CATHEDRAL NEWS NOVEMBER, 1946 - THE CATHEDRAL OF ALL SAINTS ALBANY, N.Y. THE ARCHBISHOP OF CANTERBURY AND HIS CHAPLAIN IN THE
SANCTUARY OF THE CATHEDRAL OF ALL SAINTS, SEPTEMBER 23, 1946
THE VISIT OF THE ARCHBISHOP OF CANTERBURY
One of the great events in the history of the Cathedral occurred Monday evening, September 23rd., when the Most Reverend and Right Honorable Geoffrey Francis Fisher, D. D., Archbishop of Canterbury and Primate of All England, was the preacher at a service of Choral Evensong.
Archbishop Fisher had been in this country as a guest at the General Convention of the Church in Philadelphia. His visit to Albany was the last public appearance in the strenuous schedule that had been arranged for him. Bishop Oldham, who had been the guest of the Archbishop at Lambeth Palace this summer, had invited His Grace to visit Albany. State, city, and diocesan representatives combined to receive properly the Archbishop and Mrs. Fisher, and to extend a warm welcome.
The high point of the Archbishop's visit was the public service. A congregation, probably the largest ever to assemble in the Cathedral, filled every seat; and hundreds stood through the service. At least half of the diocesan clergy were vested Churchpeople from every part of the diocese had come to Albany for the occasion, and a truly representative congregation heard the Archbishop's address, which was a strong plea for Anglo-American unity, and for a renewed appreciation of the world-wide Anglican Communion.
The Cathedral was a worthy scene for this important occasion. It has its own links with Canterbury Cathedral. Preserved in the Cathedral of All Saints is a stone from Bell Harry, one of the great towers at Canterbury. The pastoral staff at the throne of the Bishop of Albany is fashioned from a beam that supported the roof of the ancient refectory there. It was fitting that the offering at this service is to go to the fund being raised for the preservation and repair of Canterbury Cathedral as a thank-offering for its almost miraculous escape from damage during the war.
THE CONGREGATION AT THE VISIT OF THE ARCHBISHOP OF CANTERBURY
HIS GRACE IS IN THE PULPIT
LIFE AND WORK AT THE CATHEDRAL
This is the second issue this year of the Cathedral News, which informs our friends of our activities and progress. We expect from now on to retain this printed form, and as printing restrictions ease, to make it larger and more informative.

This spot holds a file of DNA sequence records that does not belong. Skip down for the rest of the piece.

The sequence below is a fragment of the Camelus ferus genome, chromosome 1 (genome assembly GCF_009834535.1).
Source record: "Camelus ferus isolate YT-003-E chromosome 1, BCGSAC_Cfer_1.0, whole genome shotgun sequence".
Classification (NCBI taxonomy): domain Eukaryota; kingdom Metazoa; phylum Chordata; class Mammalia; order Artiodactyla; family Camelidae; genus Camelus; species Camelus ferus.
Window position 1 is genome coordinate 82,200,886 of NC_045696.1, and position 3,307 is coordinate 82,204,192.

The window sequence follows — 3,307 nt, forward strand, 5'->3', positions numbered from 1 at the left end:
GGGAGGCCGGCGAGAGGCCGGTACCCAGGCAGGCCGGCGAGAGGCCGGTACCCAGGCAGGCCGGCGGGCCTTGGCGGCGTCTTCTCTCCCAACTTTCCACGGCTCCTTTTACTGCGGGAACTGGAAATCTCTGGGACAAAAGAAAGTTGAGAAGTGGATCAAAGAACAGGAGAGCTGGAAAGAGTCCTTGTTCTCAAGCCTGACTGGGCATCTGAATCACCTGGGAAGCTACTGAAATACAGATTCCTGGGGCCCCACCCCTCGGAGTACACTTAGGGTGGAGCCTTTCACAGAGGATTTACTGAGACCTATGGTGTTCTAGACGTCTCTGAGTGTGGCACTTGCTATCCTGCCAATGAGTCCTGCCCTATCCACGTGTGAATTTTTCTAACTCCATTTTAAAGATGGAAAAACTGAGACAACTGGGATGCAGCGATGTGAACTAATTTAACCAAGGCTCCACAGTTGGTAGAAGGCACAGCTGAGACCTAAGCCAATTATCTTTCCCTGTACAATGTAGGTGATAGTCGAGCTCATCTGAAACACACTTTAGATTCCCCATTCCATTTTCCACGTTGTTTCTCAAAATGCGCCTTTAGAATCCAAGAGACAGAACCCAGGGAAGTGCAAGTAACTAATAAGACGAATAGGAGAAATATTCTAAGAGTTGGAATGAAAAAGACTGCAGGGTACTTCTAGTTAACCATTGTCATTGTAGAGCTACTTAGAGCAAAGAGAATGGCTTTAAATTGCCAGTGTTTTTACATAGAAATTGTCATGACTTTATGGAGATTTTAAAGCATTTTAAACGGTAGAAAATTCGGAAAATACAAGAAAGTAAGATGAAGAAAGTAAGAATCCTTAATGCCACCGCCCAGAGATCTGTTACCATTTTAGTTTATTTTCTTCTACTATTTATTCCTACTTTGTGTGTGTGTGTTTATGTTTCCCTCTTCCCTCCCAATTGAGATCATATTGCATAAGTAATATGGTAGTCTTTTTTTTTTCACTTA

The Cathedral continues its function as the spiritual center of the diocese. Each day Morning and Evening Prayer are read, adding the contribution of the Diocese of Albany to the stream of praise throughout the world. The Holy Communion is celebrated at least once daily. At this service we include in our earnest intercession the manifold interests of the Church at large, and the diocese. Through October 12 this year there have been 101 Sunday and 278 weekday celebrations.
The hospital chaplain, working from the Cathedral, has brought the friendship and the sacramental ministry of the Church to the sick, with 1385 hospital calls this year.
The fabric of the Cathedral has undergone much cleaning. The chantry chapel was redecorated during the summer. It has been necessary to install new heating equipment in the Cathedral House, which contains the Cathedral offices, and living quarters for some of the Cathedral and diocesan staff.
The first actual step since 1904 toward the completion of the Cathedral has been taken. As memorials, to be announced more fully later, two fine stained glass windows for the north transept clerestory are being made by the Connick Associates of Boston.
This fall we plan, as general activities, services of Choral Evensong with visiting preachers on the Sundays in November at 4 o'clock. A School of Religion will be held on the Tuesdays in Advent.
The Friends of the Cathedral now number 500, a new member being the Archbishop of the West Indies, one of the many visitors to the Cathedral this summer.
The Cathedral offering to be taken throughout the diocese will be used this year to make further repairs to the fabric, and to help us in adding another member to the clerical staff, so we may meet more fully the many demands for pastoral service.